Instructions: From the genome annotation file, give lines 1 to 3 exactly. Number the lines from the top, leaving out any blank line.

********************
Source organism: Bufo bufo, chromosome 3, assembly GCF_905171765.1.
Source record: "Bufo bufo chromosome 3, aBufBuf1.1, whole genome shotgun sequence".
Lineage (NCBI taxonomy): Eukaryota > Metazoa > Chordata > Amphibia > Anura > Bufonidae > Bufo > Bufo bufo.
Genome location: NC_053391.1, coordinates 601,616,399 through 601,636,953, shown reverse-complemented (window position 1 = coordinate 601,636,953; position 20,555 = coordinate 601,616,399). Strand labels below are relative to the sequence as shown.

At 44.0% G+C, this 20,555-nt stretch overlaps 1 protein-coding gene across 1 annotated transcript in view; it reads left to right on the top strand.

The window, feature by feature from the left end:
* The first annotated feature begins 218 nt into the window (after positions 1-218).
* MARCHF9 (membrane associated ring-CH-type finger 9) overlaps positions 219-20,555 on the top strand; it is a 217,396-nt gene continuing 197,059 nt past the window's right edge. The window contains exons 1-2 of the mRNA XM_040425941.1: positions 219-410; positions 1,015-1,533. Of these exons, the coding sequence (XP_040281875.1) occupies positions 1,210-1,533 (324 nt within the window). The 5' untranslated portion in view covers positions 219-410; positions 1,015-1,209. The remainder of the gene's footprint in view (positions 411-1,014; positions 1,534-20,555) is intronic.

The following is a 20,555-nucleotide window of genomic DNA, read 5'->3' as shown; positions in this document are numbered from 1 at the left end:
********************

Source organism: Bufo bufo, chromosome 3, assembly GCF_905171765.1.
Source record: "Bufo bufo chromosome 3, aBufBuf1.1, whole genome shotgun sequence".
Lineage (NCBI taxonomy): Eukaryota > Metazoa > Chordata > Amphibia > Anura > Bufonidae > Bufo > Bufo bufo.